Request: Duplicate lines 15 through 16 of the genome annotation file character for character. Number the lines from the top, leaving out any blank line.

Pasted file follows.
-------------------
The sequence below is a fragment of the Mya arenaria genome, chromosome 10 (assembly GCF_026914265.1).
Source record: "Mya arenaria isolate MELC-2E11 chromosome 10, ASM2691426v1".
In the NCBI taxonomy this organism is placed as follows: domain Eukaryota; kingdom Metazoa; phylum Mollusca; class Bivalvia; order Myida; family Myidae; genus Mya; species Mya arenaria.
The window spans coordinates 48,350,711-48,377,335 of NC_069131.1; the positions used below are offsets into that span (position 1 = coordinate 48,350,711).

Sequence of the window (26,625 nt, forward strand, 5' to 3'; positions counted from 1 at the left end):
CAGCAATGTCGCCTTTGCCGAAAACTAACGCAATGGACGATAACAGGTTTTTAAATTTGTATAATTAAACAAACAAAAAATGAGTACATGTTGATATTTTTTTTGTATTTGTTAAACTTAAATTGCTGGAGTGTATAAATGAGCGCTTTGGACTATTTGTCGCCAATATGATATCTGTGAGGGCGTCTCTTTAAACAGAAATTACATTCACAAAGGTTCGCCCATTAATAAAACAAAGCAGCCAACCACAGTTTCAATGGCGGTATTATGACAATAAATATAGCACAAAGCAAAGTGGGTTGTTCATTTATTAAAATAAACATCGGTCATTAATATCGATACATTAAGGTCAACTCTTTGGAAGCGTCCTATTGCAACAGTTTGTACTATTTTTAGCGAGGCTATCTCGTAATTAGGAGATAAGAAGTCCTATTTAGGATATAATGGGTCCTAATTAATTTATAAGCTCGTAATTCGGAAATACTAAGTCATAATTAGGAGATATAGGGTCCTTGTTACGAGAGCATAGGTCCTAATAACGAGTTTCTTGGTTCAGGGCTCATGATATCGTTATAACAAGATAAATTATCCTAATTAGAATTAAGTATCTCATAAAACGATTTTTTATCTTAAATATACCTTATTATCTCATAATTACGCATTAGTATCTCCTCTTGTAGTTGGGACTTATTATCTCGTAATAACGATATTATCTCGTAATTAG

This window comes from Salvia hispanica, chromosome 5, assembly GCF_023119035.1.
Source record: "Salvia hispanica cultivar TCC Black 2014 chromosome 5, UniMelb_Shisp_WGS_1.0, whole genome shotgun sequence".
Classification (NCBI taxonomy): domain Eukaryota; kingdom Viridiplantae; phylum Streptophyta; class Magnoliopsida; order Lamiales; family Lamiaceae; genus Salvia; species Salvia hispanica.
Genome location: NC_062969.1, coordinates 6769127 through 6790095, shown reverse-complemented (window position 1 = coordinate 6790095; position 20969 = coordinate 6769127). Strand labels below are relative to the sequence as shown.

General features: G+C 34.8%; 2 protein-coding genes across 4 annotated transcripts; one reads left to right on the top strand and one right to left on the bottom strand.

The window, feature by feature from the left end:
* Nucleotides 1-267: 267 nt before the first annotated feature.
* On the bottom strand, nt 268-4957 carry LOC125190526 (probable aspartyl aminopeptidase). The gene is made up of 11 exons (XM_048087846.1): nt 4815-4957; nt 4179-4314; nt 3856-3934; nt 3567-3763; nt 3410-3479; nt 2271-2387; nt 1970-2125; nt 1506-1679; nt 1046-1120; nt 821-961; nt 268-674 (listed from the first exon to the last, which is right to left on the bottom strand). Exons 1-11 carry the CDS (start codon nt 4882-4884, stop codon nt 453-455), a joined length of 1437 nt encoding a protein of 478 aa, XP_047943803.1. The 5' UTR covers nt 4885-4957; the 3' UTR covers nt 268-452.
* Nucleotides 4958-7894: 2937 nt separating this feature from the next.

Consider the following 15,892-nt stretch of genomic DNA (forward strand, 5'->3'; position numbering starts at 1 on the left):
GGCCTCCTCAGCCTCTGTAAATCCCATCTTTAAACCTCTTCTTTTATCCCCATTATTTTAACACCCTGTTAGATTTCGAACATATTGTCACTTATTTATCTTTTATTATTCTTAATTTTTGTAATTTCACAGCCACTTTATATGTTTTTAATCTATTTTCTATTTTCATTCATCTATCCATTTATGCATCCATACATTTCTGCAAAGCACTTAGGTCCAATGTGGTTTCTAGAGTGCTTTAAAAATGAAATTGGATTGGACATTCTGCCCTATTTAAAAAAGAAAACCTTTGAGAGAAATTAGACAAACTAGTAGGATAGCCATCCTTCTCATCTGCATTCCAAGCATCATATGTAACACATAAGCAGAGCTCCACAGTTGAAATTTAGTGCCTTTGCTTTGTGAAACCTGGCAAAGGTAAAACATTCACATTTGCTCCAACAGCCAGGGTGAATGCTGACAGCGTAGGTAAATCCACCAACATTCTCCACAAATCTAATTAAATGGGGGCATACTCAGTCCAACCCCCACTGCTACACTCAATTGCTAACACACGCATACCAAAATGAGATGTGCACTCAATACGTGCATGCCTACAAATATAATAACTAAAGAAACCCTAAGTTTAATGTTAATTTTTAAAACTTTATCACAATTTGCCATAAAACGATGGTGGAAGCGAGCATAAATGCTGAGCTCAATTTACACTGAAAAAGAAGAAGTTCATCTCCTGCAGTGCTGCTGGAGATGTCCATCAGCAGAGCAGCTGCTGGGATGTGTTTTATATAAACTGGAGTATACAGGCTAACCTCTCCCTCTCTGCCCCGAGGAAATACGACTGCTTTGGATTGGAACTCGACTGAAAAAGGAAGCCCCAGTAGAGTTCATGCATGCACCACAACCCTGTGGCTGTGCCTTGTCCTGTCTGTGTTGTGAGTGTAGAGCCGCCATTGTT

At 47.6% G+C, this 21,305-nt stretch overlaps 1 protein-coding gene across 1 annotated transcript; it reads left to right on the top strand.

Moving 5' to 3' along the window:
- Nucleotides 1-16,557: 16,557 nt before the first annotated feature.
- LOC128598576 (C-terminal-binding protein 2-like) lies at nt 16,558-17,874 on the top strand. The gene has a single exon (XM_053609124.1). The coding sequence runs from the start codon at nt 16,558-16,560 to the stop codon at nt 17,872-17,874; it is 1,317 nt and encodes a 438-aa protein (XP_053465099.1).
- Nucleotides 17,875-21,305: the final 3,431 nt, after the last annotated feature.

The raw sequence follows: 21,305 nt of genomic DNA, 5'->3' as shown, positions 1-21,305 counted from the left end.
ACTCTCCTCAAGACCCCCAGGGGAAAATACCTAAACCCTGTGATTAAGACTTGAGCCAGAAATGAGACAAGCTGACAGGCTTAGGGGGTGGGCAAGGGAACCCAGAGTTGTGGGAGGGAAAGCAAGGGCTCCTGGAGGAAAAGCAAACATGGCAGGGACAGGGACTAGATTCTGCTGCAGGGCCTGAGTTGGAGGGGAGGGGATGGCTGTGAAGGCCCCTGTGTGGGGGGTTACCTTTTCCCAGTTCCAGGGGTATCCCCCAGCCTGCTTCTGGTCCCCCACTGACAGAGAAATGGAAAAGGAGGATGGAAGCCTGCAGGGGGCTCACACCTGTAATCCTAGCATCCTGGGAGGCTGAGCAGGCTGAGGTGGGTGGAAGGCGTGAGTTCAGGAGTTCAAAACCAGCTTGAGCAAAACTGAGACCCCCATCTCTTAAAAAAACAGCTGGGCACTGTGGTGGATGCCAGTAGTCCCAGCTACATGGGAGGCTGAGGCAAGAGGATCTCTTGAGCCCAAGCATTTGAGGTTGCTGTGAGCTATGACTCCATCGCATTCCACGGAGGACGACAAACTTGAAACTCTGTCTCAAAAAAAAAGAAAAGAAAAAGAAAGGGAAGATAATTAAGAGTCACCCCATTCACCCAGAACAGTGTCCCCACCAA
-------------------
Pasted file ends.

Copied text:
* Nucleotides 4958-7894: 2937 nt separating this feature from the next.

Consider the following 15,892-nt stretch of genomic DNA (forward strand, 5'->3'; position numbering starts at 1 on the left):